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Hoffmann, R. A wiki for the life sciences where authorship matters. Nature Genetics (2008)

Reactivity of primate sera to foamy virus Gag and Bet proteins.

In order to establish criteria for the serodiagnosis of foamy virus infections we investigated the extent to which sera from infected individuals of human and primate origin react with structural and non-structural virus proteins in immunoblot assays. Using lysates from infected cells as the source of virus antigen, antibodies were preferentially detected against the Gag proteins and the non-structural Bet protein. Both the Gag precursor molecules of 70 and 74K apparent M(r) and the cytoplasmic 60K M(r) Bet protein were found to be phosphorylated, the latter being synthesized in large amounts in infected cells. Rabbit antiserum raised against recombinant human foamy virus (HFV) Gag major capsid protein cross-reacted with foamy viruses of chimpanzee, gorilla, orang-utan, rhesus monkey and African green monkey origin. This was reflected by a broad cross-reactivity of the respective monkey sera to the Gag proteins of the various foamy virus isolates. Cross-reactivity of antisera against the Bet protein was restricted to viruses from man and the great apes. Recombinant Gag and Bet proteins expressed in prokaryotes or in insect cells were readily recognized by foamy virus-positive primate sera. Screening serum samples from chimpanzees with HFV Gag and Bet proteins expressed by recombinant baculoviruses revealed that 18 out of 35 (52%) were positive for Gag antibodies. Of these, 13 (72%) showed antibodies against the Bet protein, indicating that Bet antigen is of value in serological screening for foamy virus infections.[1]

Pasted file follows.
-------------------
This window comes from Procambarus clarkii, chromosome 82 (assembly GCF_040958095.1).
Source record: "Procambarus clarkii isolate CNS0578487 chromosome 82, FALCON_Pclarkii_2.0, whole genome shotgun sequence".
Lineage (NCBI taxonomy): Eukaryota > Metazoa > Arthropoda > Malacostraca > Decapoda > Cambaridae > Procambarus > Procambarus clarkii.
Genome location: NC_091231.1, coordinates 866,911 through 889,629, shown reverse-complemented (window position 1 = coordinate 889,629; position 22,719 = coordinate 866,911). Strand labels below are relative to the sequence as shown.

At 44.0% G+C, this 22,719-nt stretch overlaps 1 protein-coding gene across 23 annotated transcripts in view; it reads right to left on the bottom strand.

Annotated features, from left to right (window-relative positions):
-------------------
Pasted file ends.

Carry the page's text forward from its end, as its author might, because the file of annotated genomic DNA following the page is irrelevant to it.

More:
1. Reactivity of primate sera to foamy virus Gag and Bet proteins. Hahn, H., Baunach, G., Bräutigam, S., Mergia, A., Neumann-Haefelin, D., Daniel, M.D., McClure, M.O., Rethwilm, A. J. Gen. Virol. (1994) [Pubmed]
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